However, it’s important to note that the standard Ninja blender pitcher is not compatible with the Knead mode. This is due to the fact that the blades of a blender pitcher are mainly used for liquifying ingredients. So, how do you make use of this function? You get the Ninja Kitchen System.

What Is the Ninja Kitchen System?

The Ninja BL770 Kitchen System is a multi-kitchen appliance kit. It comes with all of the necessary equipment for making smoothies and crushing ice, as well as chopping vegetables and kneading dough.

Inside the box, you’ll find a food processor bowl that fits on the blender’s base. It comes with the same blade style you would find in most traditional food processors, with the exception that the attachments are dual-tiered—i.e., there are blades on the bottom and in the middle of the swappable attachment. This means more efficient chopping, mincing, and kneading.

In addition to the 8-cup food processor bowl and its attachments, you’ll also get two 16-ounce Ninja cups. They come with their own blender attachment that fits inside the narrow opening, allowing you to make smoothies directly inside the cup.

Is a Ninja Blender a Direct Substitute for a Food Processor?

Is a Ninja Blender a Direct Substitute for a Food Processor

As versatile as a Ninja blender is, it is not a perfect substitute for a food processor. It comes with the chop function, which is the primary function most home cooks would want from a food processor. However, unless you pick up the Ninja Kitchen System, you won’t enjoy the full range of cutting modes that a standalone food processor offers.

The following table will compare a standard Ninja blender (not the Kitchen System) to a standard food processor.

Function Food Processor Ninja Blender
Slicing Yes No
Shredding Yes Yes
Kneading Dough Yes No
Mixing Yes No
Whisking Yes No
Juicing No Yes (Extract mode)
Chopping Yes Yes
Grinding Yes No
Blending Yes Yes

As you can see, a Ninja blender cannot do half of what a standalone food processor can do.

Do I Need a Food Processor If I Have a Ninja Blender?

It really depends on what you need a food processor for.

Here is the primary difference between a food processor and a blender. A food processor is mainly used for slicing, dicing, mincing, and chopping ingredients into fine chunks. It does in five minutes what a home cook with basic knife skills does in 30 minutes. Blenders, on the other hand, are usually used for blending solid ingredients into a liquid, which is something a food processor can inherently do.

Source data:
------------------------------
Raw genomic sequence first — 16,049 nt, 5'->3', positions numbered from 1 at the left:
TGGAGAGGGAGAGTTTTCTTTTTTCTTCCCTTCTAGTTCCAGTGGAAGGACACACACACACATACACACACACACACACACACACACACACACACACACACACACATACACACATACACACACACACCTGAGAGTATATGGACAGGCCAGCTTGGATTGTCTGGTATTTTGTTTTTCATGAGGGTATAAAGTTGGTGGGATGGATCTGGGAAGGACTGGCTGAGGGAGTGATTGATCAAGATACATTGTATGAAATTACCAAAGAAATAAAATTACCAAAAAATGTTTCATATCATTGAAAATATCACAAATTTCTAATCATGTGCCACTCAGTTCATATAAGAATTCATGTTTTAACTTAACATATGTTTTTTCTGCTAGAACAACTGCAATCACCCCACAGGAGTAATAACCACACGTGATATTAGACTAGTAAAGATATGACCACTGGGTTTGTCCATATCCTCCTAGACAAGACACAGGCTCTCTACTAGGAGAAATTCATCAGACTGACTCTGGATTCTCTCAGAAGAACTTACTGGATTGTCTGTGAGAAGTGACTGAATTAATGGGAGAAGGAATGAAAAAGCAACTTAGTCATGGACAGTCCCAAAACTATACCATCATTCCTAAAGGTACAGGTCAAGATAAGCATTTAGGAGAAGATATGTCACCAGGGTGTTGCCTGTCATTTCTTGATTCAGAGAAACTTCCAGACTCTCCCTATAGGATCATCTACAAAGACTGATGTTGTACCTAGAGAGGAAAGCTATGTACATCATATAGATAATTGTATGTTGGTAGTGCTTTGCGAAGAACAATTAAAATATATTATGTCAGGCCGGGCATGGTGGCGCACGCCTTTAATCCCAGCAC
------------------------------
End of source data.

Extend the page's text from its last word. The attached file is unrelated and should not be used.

With all that said, if you already have a Ninja blender and are considering picking up a food processor, I highly suggest you consider picking up Ninja’s stand-alone food processor bowl. You will have to purchase the specialty attachments separately, but if it fits on your Ninja blender’s base, you won’t have to pick up another space-taking kitchen appliance.

Ninja Food Processor Attachments

Here’s where things get pretty exciting. There is a plethora of attachments that fit inside a Ninja food processor bowl. You can find them all here, but I’ll explain some of the most interesting accessories down below.

Total Crushing Blades—This is a triple-tier accessory that chops ice and other hard ingredients into fine shavings or chunks.

Professional Prep System—This is a kit that includes the food processor bowl alongside a standard chopping tool, a grating disc (want shredded cheese?), and a slicing disc.

Angel Hair Blade Disc—This is a disc that can cut solid ingredients, such as carrots, into long strings that resemble angel hair pasta. If you want spaghetti without the carb-induced guilt, you can prepare healthy pasta using this disc attachment. There is also a Fettucine Blade Disc.

Auto-Spiralizer Kit—To make vegetable-based pasta with a Ninja food processor, you will first need the Auto-Spiralizer Kit. This kit already includes angel hair and fettuccine blade discs.